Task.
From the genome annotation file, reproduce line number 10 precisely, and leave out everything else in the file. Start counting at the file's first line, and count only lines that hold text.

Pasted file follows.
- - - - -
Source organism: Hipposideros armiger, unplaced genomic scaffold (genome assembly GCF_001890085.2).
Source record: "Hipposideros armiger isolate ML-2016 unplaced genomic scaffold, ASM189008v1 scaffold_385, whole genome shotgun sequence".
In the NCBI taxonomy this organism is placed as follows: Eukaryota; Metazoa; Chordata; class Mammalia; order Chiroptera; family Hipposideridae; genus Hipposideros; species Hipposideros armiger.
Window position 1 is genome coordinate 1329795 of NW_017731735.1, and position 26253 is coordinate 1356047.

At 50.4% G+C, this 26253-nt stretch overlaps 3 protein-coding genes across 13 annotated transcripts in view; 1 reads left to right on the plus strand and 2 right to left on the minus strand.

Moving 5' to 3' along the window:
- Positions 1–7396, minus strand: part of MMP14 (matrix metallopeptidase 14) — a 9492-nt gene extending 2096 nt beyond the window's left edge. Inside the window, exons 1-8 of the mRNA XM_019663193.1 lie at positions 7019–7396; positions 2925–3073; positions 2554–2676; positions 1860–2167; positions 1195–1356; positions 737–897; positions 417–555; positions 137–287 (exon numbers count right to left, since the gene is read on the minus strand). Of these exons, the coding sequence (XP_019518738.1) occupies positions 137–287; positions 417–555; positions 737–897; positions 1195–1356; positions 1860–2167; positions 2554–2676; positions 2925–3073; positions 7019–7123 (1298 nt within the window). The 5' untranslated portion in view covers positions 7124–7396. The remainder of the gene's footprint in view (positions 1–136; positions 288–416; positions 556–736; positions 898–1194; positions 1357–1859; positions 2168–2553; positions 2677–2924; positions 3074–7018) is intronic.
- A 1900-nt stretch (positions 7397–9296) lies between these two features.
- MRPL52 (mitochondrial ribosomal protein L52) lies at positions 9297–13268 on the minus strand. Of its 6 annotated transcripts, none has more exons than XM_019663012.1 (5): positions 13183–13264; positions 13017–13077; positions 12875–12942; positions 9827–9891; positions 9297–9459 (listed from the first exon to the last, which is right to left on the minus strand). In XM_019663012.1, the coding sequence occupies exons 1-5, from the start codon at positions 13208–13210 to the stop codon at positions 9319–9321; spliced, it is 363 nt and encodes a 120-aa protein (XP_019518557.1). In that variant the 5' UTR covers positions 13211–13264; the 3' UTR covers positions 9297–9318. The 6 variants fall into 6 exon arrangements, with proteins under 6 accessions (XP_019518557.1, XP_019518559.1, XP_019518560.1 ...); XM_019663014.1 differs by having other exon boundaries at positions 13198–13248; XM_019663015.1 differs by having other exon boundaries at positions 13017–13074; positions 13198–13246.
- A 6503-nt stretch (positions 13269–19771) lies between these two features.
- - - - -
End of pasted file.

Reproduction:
- A 6503-nt stretch (positions 13269–19771) lies between these two features.